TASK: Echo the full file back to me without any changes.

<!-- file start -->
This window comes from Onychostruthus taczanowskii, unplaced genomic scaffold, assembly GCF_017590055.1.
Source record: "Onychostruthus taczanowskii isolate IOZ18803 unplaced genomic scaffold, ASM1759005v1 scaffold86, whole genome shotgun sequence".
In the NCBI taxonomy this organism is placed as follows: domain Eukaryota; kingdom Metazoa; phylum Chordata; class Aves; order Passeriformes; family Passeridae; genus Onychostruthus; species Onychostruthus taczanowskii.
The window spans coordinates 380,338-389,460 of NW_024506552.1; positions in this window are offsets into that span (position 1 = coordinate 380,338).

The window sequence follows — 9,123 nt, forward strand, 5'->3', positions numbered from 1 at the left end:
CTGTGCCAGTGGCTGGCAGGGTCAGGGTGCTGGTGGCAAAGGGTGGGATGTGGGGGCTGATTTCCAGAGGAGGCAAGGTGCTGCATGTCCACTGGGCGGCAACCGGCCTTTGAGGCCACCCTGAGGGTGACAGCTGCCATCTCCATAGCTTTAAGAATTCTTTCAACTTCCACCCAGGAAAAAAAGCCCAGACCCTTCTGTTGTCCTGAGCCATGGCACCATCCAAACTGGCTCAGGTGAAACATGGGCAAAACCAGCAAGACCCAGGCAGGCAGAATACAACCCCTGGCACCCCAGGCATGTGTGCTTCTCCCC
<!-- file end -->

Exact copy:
This window comes from Onychostruthus taczanowskii, unplaced genomic scaffold, assembly GCF_017590055.1.
Source record: "Onychostruthus taczanowskii isolate IOZ18803 unplaced genomic scaffold, ASM1759005v1 scaffold86, whole genome shotgun sequence".
In the NCBI taxonomy this organism is placed as follows: domain Eukaryota; kingdom Metazoa; phylum Chordata; class Aves; order Passeriformes; family Passeridae; genus Onychostruthus; species Onychostruthus taczanowskii.
The window spans coordinates 380,338-389,460 of NW_024506552.1; positions in this window are offsets into that span (position 1 = coordinate 380,338).

The window sequence follows — 9,123 nt, forward strand, 5'->3', positions numbered from 1 at the left end:
CTGTGCCAGTGGCTGGCAGGGTCAGGGTGCTGGTGGCAAAGGGTGGGATGTGGGGGCTGATTTCCAGAGGAGGCAAGGTGCTGCATGTCCACTGGGCGGCAACCGGCCTTTGAGGCCACCCTGAGGGTGACAGCTGCCATCTCCATAGCTTTAAGAATTCTTTCAACTTCCACCCAGGAAAAAAAGCCCAGACCCTTCTGTTGTCCTGAGCCATGGCACCATCCAAACTGGCTCAGGTGAAACATGGGCAAAACCAGCAAGACCCAGGCAGGCAGAATACAACCCCTGGCACCCCAGGCATGTGTGCTTCTCCCC